Service Area

Family Empowerment

Service Area Description

Parents are a child’s first teachers and are the primary influence on a child’s development. Children who grow up with the benefit of strong parent‐child relationships have greater self‐confidence, do better in school and have more positive relationships with peers. To this end, in partnership with First 5 San Francisco and the San Francisco Human Services Agency, DCYF continues its investment in Family Resource Centers, which serve over 8,500 parents and caregivers per year, to foster strong parenting skills and practices among parents and caregivers in several San Francisco neighborhoods. Creating rich support networks for parents and caregivers enhances their ability to fulfill this critically important role in their child’s life. 

Family Empowerment programs support parents and caregivers in their efforts to advocate on behalf of their families, learn about their children’s social emotional development, access supports to meet basic needs and build community with other parents and caregivers.  

In the Family Empowerment Service Area, DCYF funds a range of programming that is intended to create multiple pathways for families and caregivers to access support services. These services include programming facilitated through the Family Resource Center Initiative as well as youth‐ serving community based programs.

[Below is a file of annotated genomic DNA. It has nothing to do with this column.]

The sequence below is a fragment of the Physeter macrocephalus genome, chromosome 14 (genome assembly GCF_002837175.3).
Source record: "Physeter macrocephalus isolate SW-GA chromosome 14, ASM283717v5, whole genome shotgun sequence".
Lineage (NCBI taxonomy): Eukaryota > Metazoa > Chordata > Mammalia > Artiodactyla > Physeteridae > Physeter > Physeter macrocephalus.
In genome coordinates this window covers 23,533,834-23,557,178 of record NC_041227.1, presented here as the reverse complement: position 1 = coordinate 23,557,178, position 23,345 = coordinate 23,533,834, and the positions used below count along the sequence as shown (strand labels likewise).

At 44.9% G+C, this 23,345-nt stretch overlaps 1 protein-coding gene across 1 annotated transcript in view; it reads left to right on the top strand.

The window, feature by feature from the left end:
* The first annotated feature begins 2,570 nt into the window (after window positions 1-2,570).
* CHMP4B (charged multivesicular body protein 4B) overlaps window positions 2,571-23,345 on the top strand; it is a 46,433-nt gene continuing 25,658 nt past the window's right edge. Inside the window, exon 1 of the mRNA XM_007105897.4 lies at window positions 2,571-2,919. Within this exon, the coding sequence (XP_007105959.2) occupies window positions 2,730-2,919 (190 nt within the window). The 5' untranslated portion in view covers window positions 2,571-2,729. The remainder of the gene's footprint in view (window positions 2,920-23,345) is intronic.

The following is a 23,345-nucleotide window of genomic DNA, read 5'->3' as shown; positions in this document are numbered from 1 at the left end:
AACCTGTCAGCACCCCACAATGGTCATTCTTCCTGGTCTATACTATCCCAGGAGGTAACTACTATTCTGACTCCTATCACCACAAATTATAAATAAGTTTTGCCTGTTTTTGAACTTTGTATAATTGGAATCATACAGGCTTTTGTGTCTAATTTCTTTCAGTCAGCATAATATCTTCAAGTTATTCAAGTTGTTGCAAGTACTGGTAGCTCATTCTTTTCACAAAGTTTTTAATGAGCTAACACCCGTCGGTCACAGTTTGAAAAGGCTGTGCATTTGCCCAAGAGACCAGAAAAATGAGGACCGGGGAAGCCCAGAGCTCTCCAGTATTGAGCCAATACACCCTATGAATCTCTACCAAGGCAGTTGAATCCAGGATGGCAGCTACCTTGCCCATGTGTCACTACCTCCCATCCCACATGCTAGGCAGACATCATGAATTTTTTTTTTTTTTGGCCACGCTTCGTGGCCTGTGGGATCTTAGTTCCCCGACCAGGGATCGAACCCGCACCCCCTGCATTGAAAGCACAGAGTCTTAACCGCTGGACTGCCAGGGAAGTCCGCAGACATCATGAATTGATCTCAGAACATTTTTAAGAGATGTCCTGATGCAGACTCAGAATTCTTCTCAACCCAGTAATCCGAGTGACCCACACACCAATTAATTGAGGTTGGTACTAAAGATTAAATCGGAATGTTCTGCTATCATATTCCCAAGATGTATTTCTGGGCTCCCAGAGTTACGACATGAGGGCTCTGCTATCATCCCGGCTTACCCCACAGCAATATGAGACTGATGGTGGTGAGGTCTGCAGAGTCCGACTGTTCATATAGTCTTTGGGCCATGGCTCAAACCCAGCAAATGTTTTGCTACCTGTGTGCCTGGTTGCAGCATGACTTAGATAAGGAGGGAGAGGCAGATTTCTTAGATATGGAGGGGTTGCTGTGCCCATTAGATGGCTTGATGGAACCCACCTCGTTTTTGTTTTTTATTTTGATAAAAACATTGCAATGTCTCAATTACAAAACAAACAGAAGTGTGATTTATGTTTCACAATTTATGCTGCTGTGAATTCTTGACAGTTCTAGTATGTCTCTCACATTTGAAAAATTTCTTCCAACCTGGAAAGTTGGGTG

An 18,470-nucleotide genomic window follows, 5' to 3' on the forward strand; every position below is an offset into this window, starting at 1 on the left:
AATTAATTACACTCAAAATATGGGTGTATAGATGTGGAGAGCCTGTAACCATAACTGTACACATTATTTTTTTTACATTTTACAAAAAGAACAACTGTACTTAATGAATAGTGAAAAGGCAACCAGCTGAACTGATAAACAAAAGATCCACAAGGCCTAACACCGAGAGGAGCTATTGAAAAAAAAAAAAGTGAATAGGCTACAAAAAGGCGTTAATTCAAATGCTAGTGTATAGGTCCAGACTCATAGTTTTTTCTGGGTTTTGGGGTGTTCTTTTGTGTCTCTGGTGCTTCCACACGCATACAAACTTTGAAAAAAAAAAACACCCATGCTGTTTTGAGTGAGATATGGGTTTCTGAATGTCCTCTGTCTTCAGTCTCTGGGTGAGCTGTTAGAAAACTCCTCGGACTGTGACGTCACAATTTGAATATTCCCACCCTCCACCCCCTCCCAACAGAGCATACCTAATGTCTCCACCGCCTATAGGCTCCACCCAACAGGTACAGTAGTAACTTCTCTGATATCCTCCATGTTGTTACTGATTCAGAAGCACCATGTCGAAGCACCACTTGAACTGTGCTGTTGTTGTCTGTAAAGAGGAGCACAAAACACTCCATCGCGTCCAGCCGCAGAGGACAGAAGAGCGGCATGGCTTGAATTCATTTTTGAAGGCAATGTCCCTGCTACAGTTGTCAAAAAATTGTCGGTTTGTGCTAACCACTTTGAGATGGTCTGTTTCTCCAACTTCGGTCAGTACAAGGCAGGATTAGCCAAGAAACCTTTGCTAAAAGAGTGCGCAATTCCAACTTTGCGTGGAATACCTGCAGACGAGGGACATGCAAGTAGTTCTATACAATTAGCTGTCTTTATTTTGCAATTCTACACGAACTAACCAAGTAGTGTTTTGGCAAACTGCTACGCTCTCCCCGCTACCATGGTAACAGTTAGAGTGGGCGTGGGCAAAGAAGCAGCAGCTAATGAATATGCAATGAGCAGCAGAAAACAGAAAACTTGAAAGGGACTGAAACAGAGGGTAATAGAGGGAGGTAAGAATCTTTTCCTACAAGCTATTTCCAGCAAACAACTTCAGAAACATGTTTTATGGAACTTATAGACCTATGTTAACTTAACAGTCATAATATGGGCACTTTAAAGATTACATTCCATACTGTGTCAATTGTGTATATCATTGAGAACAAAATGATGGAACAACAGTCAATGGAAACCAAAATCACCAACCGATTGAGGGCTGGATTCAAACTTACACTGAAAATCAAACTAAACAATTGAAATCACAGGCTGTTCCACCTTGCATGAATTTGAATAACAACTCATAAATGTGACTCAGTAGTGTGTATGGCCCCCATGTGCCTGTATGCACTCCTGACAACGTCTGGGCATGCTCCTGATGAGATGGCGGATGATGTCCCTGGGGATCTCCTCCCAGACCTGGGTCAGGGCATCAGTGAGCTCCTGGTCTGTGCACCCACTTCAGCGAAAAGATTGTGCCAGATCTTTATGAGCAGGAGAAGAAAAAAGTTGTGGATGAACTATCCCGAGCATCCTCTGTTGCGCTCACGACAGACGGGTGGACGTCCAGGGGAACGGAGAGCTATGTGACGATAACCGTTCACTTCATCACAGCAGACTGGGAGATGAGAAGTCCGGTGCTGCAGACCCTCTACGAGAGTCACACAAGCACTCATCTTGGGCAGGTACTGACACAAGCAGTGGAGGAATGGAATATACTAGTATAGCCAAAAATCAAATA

DCYF will continue to support the Roadmap to Peace and Black to the Future initiatives.

Service Area Need

There is strong evidence that family strengthening interventions help counteract the stress that families facing financial insecurity endure.

Forty‐four percent of DCYF grantees serving children aged 0‐5 surveyed reported lack of access to parent classes and other supports to help children reach developmental milestones as a barrier to entering school happy, healthy, and ready to learn. Additionally, many parents indicated a desire to be more involved in their children’s education, but were unsure about how to engage.

Both fathers involved in the justice system and probation officers emphasized the need for more culturally responsive family‐oriented programs to help keep families together.

Young mothers discussed at length the desire for programming for fathers; specifically programs that help fathers better engage in their children’s lives and to support the relationship between mother and father.